An amazingly wide variety of planet-forming disks

New images from the SPHERE instrument on ESO’s Very Large
Telescope are revealing the dusty discs surrounding nearby
young stars in greater detail than previously achieved.
They show a bizarre variety of shapes, sizes and
structures, including the likely effects of planets still
in the process of forming. Credit: Photographs: ESO/H.
Avenhaus et al./DARTT-S collaboration

With an instrument at the Very Large Telescope in Chile
scientists of ETH Zurich observed planet-forming disks around
young stars similar to the sun 4,5 billion years ago.
Surprisingly, the disks are very different. The data will
help to shed more light on the formation processes of

An instrument, which was partially developed and built at ETH
Zurich, has now been particularly successful at studying new
born still surrounded by gas and dust. With
SPHERE (Spectro-Polarimetric High-contrast Exoplanet REsearch)
at the European Southern Observatory (ESO), astronomers of ETH
Zurich and Max Planck Institute for Astronomy in Heidelberg
were able to take images of around the : these disks, called , exist around so-called
TTauri stars – the progenitors to our Sun – as well as around
the more massive siblings called Herbig Ae/Be stars. So far
astronomers focussed mostly on Herbig Ae/Be stars in their
studies, but with a new, ambitious program called DARTTS-S
(Disks Around TTauri Stars with SPHERE), Henning Avenhaus and
Sascha Quanz, former and current members of the NCCR PlanetS at
ETH Zurich, have now been able to use the capabilities of
SPHERE to undertake a survey of TTauri disks.

The results for the first eight stars are released in a paper
published by the Astronomical Journal. “Not only were we
able to clearly detect all eight disks,” summarizes Henning
Avenhaus, “but, surprisingly, they looked all very different in
particular with respect to their size.” While some of them
could only be detected with a radius of 80 au (80 times the
distance Sun-Earth and about twice the average distance
Sun-Pluto), others could be traced out to an astounding 700 au.
“Most of the disks were found to display rings, a phenomenon
known from previous observations of more massive stars,”
explains Sascha Quanz: “However, none of them displayed spiral
structures, which is a phenomenon seen regularly in Herbig
disks.” A key question is now to understand where this
difference is coming from and what it means for planet
formation around different types of stars.

Start on a bad footing

As successful as the project was, it started on a bad footing,
as Henning Avenhaus remembers: “While the first proposal to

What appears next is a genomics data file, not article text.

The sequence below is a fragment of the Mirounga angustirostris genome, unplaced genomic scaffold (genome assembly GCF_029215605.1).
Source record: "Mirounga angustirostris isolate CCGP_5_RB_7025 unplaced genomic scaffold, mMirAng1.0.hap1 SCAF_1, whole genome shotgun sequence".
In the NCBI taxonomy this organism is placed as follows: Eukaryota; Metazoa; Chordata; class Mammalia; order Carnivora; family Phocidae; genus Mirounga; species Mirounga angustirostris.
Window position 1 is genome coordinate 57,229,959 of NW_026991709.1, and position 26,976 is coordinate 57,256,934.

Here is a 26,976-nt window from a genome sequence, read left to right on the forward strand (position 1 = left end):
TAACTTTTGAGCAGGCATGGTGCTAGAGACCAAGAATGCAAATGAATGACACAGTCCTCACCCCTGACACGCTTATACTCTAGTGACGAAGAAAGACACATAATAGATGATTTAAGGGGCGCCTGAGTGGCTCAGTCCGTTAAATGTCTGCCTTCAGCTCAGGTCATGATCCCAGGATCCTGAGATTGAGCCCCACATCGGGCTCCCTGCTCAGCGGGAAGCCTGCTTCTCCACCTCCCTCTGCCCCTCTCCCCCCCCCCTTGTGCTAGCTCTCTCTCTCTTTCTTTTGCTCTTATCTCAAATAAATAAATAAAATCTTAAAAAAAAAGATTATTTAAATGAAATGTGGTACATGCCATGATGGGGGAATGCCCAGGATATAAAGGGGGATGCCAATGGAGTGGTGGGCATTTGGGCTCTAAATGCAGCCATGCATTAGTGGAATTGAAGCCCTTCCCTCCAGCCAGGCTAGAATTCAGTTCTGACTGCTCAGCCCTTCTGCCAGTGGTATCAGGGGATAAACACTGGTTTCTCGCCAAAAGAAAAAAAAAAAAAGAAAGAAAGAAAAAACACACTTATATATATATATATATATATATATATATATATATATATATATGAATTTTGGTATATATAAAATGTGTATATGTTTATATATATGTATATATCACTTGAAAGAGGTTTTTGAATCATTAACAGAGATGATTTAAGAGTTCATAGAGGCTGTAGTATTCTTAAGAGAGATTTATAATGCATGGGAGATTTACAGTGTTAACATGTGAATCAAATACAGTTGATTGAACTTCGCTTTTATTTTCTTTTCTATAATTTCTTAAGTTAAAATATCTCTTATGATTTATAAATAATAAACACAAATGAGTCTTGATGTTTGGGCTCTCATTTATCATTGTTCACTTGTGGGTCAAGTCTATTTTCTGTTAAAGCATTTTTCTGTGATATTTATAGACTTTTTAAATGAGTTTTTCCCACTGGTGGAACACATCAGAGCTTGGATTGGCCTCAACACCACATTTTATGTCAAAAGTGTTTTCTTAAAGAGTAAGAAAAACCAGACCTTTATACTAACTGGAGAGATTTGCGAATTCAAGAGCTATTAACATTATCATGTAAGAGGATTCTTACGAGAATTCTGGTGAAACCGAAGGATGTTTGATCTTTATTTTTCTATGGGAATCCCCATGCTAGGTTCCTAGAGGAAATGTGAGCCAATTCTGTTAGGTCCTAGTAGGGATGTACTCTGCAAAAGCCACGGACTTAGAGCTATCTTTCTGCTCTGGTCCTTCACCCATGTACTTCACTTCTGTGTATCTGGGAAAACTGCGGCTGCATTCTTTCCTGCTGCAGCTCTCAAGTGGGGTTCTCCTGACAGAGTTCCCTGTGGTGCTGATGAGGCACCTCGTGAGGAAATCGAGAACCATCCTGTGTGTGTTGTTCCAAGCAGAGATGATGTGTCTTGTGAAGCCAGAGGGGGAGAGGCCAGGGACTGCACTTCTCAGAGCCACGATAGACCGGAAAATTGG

undertake such observations was already written in March 2013
and highly rated (back then using the older NACO instrument),
unexpected works that had to be performed on the instrument
made it impossible to take data.” The same happened again in
September 2013. Again, the instrument was not available. A
third attempt in March 2014 did yield the requested
scheduling—in March 2015, when Henning Avenhaus flew to the
telescope just to find out that the instrument (still NACO) had
a malfunction the night before the observations were scheduled
to start. Not that it mattered: Wind and clouds made it
impossible to observe anyway.

At this point, the team decided to switch to the new
instrument—SPHERE—and got their first observations scheduled in
March 2016. This time, it worked: Both the and the weather were well-behaved, as
Henning Avenhaus remembers: “I was present at Cerro Paranal,
the location of the Very Large Telescope, working through the
nights to perform the observations and occasionally peaking out
of the control room to head to the telescope platform and
marvel at the impressive display of stars.”

The data taken over the course of several nights in March 2016
and in the following year were of very high quality. More than
five years after the idea for the program, the researchers are
now rewarded with results that will help to shed more light on
the formation processes for planets. “This high-quality dataset
impressively shows the power of SPHERE for these observations
and significantly increases the number of planetary nurseries
studied at high resolution enabling us to eventually get a
statistical grasp on planet formation,” summarizes Sascha
Quanz. Further results of the DARTTS-S programme and similar
observations with the ALMA radio telescope in Chile should
contribute to this.

Explore further:

SPHERE reveals fascinating zoo of discs around young stars

More information: Disks ARound TTauri Stars with Sphere
(DARTTS-S) I: Sphere / IRDIS Polarimetric Imaging of 8
prominent TTauri Disks:

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